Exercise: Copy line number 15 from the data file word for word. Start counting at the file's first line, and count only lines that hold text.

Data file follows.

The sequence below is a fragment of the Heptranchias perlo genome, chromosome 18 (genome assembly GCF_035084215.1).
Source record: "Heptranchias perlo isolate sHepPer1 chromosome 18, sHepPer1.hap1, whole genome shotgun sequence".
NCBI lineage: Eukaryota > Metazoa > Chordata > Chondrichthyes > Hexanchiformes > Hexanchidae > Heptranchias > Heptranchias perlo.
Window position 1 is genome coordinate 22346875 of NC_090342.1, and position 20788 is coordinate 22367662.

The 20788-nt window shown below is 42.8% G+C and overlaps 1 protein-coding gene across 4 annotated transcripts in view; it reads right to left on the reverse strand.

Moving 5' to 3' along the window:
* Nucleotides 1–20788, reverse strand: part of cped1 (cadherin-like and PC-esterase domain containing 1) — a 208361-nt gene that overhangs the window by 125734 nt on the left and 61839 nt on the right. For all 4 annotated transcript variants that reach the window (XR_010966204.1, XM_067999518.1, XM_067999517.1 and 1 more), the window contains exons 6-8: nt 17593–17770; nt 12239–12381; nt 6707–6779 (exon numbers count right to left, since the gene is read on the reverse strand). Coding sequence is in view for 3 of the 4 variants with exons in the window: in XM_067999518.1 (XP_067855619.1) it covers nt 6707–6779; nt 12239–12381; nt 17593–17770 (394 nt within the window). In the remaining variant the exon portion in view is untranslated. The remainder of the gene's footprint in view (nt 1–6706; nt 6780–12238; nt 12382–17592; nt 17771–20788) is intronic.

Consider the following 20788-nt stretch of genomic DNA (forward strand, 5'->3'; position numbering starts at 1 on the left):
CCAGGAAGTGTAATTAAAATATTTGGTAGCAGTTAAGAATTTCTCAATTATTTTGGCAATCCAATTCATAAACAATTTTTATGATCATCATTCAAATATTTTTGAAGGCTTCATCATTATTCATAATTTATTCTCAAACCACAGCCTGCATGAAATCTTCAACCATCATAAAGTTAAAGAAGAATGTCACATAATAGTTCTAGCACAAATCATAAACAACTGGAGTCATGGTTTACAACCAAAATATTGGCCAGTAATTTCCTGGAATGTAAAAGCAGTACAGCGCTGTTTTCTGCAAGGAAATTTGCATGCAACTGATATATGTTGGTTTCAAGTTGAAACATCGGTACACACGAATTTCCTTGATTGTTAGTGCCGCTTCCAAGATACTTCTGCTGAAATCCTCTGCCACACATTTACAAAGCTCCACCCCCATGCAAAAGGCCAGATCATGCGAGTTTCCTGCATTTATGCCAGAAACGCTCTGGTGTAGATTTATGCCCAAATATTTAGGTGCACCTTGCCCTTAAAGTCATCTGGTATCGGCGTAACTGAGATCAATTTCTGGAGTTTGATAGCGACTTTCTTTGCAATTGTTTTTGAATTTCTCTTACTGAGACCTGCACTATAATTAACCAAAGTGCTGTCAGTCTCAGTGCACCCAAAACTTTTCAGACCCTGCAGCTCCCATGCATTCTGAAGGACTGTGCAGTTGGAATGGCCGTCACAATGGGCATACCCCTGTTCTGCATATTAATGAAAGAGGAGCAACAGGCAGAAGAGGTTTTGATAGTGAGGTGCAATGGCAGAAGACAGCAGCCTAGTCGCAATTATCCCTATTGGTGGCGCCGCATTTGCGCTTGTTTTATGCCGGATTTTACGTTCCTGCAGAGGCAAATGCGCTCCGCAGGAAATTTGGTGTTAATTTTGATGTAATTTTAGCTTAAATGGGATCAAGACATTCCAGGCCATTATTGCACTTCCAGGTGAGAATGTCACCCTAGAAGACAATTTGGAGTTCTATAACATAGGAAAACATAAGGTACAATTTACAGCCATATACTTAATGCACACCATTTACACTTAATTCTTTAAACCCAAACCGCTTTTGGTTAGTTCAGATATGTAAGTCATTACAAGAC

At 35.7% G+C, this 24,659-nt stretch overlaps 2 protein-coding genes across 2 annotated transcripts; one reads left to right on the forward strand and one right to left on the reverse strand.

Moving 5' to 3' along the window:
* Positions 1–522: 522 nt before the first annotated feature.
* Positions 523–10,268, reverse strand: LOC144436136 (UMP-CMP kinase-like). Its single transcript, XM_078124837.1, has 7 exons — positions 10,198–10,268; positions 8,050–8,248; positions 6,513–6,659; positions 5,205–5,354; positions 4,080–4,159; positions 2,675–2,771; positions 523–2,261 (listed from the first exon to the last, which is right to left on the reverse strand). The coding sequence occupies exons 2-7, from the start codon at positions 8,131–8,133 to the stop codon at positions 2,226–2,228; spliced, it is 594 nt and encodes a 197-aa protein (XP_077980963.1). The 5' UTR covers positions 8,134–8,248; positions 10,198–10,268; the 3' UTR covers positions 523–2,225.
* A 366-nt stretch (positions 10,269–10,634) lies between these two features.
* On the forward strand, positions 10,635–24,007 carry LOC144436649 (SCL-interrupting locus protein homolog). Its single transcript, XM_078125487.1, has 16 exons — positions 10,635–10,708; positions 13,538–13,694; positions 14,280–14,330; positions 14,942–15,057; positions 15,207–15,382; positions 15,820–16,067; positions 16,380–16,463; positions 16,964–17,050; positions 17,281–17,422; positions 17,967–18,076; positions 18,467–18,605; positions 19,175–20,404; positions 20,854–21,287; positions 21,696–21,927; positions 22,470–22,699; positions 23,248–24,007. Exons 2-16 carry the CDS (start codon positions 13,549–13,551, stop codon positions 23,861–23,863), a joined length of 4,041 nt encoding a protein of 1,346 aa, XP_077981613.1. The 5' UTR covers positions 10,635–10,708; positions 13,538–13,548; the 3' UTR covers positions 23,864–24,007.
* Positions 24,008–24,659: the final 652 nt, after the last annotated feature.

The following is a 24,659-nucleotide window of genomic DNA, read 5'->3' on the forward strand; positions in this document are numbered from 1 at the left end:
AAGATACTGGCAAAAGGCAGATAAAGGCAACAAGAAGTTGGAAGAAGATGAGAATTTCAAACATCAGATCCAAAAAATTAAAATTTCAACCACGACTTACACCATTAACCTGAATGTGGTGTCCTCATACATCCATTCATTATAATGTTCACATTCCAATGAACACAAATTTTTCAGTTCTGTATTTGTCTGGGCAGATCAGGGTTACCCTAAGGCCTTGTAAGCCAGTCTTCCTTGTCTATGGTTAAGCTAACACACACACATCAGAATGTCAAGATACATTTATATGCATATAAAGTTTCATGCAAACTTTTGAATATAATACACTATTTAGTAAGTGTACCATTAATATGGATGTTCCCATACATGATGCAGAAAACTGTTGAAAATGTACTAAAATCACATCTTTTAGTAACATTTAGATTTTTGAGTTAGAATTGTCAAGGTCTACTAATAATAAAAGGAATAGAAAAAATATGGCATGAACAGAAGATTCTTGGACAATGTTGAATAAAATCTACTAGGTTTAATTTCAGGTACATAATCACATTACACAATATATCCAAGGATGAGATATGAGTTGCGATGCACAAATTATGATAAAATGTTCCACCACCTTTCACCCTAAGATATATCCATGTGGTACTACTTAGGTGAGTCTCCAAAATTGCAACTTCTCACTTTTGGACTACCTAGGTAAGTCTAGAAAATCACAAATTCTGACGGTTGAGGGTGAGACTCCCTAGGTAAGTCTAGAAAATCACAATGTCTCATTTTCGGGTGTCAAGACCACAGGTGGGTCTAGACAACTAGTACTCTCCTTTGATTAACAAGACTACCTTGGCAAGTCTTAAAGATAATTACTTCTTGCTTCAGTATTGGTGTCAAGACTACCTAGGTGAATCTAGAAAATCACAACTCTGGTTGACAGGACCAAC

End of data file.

* On the forward strand, positions 10,635–24,007 carry LOC144436649 (SCL-interrupting locus protein homolog). Its single transcript, XM_078125487.1, has 16 exons — positions 10,635–10,708; positions 13,538–13,694; positions 14,280–14,330; positions 14,942–15,057; positions 15,207–15,382; positions 15,820–16,067; positions 16,380–16,463; positions 16,964–17,050; positions 17,281–17,422; positions 17,967–18,076; positions 18,467–18,605; positions 19,175–20,404; positions 20,854–21,287; positions 21,696–21,927; positions 22,470–22,699; positions 23,248–24,007. Exons 2-16 carry the CDS (start codon positions 13,549–13,551, stop codon positions 23,861–23,863), a joined length of 4,041 nt encoding a protein of 1,346 aa, XP_077981613.1. The 5' UTR covers positions 10,635–10,708; positions 13,538–13,548; the 3' UTR covers positions 23,864–24,007.